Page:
There are certain events that mark a turning point in a country. The way a government decides to handle them defines the way they will go down in the history books.
The Bambuti people were the original inhabitants of Virunga National Park in the Democratic Republic of Congo, the oldest national park in Africa whose boundaries date back to 1925 when it was first carved out by King Albert of Belgium. But forbidden from living or hunting inside, the Bambuti now face repression from both park rangers and armed groups.
It is late afternoon when a light drizzle begins to fall over a group of young men seated together in Mudja, a village that lies approximately 20 kilometres north of Goma on the outskirts of the Virunga National Park. Mudja is home to a community of around 40 families of indigenous Bambuti, also known as ‘pygmies.’*
“You don't convert your own house in a tourist site,” said Oussou Lio Appolinaire, an activist from Benin, wearing a traditional outfit in vivid yellows and greens. He was referring to opening up to tourists places that are sacred to indigenous people.
Chills ran down Tomás Gómez Membreño’s spine when he first heard about the brutal murder of his renowned friend and ally, the Honduran Indigenous leader Berta Cáceres, six months ago this week.
"Why don’t the authorities put themselves in our shoes?” asked Cándido Mezúa, an indigenous man from Panama, with respect to native peoples’ participation in conservation policies and the sharing of benefits from the protection of forests.
“Go and tell my dad that they’re holding me here,” Maximiliano Gordillo Martínez told his travelling companion on May 7 at the migration station in Chablé, in the southern Mexican state of Tabasco. It was the last time he was ever seen, and his parents have had no news of him since.
In July 2015, the Mexican government granted a U.S. corporation permission for the use of genetic material obtained in Mexican territory for commercial and non-commercial purposes, in one of the cases that has fuelled concern in Latin America about the profit-oriented approach to biodiversity.
The Rio Olympics began with the signature fanfare that accompanies the Games every four years. However, unlike every year, the nature and size of the spectacle, the synchronised dancers, over-the-top fireworks and the millions spent brought a new set of disappointments with them.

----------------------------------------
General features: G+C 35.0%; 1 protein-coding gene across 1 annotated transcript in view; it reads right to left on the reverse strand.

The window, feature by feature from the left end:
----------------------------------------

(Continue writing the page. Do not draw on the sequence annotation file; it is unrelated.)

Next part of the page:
It is a sunny afternoon in Boui, a small village in the Boumba and Ngoko Division of Cameroon’s South East Region. A primary school teacher is drawing some wild animals on the blackboard. Then she turns to the class of fifteen pupils.
Indigenous peoples around the world continue to struggle for self-determination over their education, as highlighted by recent protests against proposed education reforms in Oaxaca, Mexico, which have left at least six people dead.
Education, the most powerful instrument in the struggle against exclusion and discrimination, is still elusive for indigenous people in Latin America who remain the most disadvantaged segment of the population despite their wide presence in the region.
With more and more governments narrowing space for dissent and activism, the UN has emerged as a key platform to air concerns about acute rights violations and develop protections for civil society and other vulnerable groups.
Fast-tracked development often means that indigenous people and their territories get run over and their rights are not taken into consideration, Roberto Borrero, from the International Indian Treaty Council and Indigenous Peoples Major Group, said here Friday.
In a petition signed by 150 NGOs, the Coalition for Human Rights in Development have called for development banks to make sure that human rights are respected by their beneficiaries.